Tutorial: “How to take self-portraits”, Part II – Focus without a remote and a tripod

While creating this video I was working with about 20 minutes of pictures and short movies. I knew that making one video out of it is going to be way too long, so I’ve used only part of it to make the one I’m sharing today, and the rest of it I’ll use later.

I say it again, achieving a reasonable good focus when taking self-portraits wouldn’t be such an issue if I had a remote, but I don’t have it and that’s why I want to prove and show you that YOU DON’T HAVE TO own one to take good self-portraits.

I know that many people get discouraged when it comes to self-portraits just because they don’t have a tripod or a remote or because they don’t want to deal with all that stuff all together. And I totally understand that.    

Sometimes the best opportunity comes spontaneously and having a camera with you should be the only thing required to take on that opportunity. No tripod unfolding and folding. No looking for the remote in our already cluttered bags…




btw, if you haven’t seen it HERE is PART I of this tutorial.

Have a wonderful day, my friends.

36 thoughts on “Tutorial: “How to take self-portraits”, Part II – Focus without a remote and a tripod

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  1. This is brilliant. I completely agree with ‘don’t aim for perfection’ it will only wear you down and make you feel like you just can’t do it. Have fun and be creative! Like you have found the some of my ‘mistakes’ have in fact turned into the best images I have taken.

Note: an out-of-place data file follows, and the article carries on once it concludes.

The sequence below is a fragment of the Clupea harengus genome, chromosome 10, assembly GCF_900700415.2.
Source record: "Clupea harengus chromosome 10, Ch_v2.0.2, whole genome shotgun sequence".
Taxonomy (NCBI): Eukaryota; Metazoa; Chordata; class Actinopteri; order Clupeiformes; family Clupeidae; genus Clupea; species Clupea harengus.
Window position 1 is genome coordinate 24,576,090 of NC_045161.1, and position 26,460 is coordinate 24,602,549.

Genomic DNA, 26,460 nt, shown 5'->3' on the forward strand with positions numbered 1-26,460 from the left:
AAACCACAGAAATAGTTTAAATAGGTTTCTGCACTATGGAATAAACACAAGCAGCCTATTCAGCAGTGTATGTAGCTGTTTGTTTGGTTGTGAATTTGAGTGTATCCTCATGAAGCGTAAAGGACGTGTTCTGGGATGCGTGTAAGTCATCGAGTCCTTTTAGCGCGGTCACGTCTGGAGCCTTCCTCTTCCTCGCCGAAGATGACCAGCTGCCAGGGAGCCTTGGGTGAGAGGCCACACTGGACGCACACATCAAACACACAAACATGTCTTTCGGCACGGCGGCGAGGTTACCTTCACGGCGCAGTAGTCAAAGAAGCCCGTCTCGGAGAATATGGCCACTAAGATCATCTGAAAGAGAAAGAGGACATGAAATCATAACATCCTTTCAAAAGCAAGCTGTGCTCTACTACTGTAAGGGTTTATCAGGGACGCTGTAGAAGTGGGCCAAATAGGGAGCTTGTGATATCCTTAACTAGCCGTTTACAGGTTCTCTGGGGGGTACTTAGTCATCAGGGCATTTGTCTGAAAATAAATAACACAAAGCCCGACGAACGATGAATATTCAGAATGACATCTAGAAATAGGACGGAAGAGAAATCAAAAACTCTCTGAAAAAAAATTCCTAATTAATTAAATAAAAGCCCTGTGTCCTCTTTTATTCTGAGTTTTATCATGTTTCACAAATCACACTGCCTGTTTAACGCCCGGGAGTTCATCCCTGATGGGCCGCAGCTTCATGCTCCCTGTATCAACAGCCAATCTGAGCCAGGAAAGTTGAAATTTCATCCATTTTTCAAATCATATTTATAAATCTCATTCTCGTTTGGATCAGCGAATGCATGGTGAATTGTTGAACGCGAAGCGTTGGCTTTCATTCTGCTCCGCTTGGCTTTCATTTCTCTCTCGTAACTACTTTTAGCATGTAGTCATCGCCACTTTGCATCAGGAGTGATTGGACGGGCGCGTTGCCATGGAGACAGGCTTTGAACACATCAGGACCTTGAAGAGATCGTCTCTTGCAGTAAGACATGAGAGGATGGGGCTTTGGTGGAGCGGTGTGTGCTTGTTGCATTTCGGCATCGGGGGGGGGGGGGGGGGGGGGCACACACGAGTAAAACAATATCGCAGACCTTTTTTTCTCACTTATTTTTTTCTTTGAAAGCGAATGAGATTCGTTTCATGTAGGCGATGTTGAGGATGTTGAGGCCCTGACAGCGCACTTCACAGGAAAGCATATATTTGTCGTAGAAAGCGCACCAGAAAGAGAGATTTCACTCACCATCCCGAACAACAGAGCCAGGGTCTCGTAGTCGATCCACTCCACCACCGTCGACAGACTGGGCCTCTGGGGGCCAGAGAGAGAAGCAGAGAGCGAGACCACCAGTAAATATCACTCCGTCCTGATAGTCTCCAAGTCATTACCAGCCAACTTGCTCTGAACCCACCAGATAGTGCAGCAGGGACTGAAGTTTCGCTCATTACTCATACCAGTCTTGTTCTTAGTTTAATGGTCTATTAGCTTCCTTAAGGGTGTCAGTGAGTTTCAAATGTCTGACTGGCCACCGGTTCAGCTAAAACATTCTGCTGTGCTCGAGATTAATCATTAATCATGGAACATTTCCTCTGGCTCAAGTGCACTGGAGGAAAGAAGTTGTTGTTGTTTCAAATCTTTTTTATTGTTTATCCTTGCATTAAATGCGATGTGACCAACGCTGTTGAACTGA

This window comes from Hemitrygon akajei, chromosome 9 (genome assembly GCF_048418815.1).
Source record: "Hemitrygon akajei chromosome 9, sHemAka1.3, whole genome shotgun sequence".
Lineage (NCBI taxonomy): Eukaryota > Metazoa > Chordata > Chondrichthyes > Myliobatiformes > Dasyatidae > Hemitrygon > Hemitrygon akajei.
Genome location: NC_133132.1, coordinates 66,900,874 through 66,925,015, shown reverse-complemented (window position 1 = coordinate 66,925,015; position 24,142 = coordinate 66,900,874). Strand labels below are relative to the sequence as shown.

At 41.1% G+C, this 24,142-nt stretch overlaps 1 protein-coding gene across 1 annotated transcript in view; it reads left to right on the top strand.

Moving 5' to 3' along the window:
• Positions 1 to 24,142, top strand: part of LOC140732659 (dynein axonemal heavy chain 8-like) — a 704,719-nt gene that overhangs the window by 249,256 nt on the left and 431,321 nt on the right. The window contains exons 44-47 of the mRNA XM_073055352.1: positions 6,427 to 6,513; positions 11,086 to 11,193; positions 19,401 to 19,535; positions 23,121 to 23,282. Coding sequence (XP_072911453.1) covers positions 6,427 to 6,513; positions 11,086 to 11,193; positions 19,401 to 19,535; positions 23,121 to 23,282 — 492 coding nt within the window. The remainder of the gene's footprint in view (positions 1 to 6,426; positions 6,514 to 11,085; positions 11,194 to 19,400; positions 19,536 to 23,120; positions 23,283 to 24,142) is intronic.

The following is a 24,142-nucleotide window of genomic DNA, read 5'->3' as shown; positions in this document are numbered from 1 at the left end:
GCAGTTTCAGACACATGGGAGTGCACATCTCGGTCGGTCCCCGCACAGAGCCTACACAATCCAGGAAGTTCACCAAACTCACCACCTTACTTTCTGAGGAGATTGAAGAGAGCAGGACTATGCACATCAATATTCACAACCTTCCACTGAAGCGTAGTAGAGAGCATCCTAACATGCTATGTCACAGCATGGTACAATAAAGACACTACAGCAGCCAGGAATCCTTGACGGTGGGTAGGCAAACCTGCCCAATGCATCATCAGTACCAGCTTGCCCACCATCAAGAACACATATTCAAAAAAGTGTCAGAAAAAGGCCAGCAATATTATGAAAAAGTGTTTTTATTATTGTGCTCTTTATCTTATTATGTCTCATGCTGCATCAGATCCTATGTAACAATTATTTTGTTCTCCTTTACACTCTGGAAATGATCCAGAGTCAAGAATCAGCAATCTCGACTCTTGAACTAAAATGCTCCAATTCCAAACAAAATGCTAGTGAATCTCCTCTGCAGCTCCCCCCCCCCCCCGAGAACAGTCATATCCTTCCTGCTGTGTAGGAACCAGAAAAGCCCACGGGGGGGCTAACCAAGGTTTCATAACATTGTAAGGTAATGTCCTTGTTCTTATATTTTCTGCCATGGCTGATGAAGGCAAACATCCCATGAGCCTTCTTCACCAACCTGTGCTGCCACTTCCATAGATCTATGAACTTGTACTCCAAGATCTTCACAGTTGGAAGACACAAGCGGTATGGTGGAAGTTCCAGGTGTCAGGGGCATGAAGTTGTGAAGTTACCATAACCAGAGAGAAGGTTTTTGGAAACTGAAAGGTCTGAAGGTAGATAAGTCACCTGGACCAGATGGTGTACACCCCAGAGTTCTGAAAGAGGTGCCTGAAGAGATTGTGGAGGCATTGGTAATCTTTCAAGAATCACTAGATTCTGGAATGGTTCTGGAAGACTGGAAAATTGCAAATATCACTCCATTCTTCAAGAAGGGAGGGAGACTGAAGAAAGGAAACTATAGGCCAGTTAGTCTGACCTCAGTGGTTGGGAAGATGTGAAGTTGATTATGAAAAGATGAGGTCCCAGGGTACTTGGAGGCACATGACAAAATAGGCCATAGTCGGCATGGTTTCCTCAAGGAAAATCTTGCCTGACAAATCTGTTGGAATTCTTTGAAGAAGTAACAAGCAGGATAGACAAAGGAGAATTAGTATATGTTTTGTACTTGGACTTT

2. Oh you are just so fabulous Ewa, love, love the music in this, just a perfect choice for not taking one’s self too seriously. I just need to get out there and do this, thank you for the little push! xo


  3. Very informative. I recently got a new camera that has a Tripod but could not find the directions on setting the Tripod up. It’s nice to know that selfies can be done without one. I’ve tried before but usually don’t get my focus in the right place so I end up with cut off heads etc…guess practice is what is needed. Thanks for doing the video.


    1. Ida, at the begining of my project I often ended up with cut off head, or legs… but then I would move my body closer to or further away from the camera and compare the effects. it takes practice, you know.
      try to put your camera verticaly not horizontaly. that normally helps, too.


  4. I love that photo of you with the little one in the photo at the top here, how you’re down at the child’s level, fully engaged and delighting in being present and sharing the moment. Beautiful.


  5. This is absolutely brilliant…I had to laugh, because while I was watching this, I was saying out loud, “Perfect…this is perfect.” And then your comment popped up that said “don’t try for perfection.” lol! So I guess what I’m trying to say is that I felt you did a perfect job creatively in making this video. You have such a gift…thank you for making this video and for sharing it. You gave amazing tips…now if only I could feel natural and comfortable in front of a camera. That’s always my challenge!


    1. Thank you, Sherri.
      At the begining I did not feel comfortable, as well. I felt awkward, actually, that’s why I started taking pictures during my regular activities, like playing with kids, cooking, going for a walk… that way I got more comfortable with my own image and that allowed me to be more and more creative (and comfortable with the camera).


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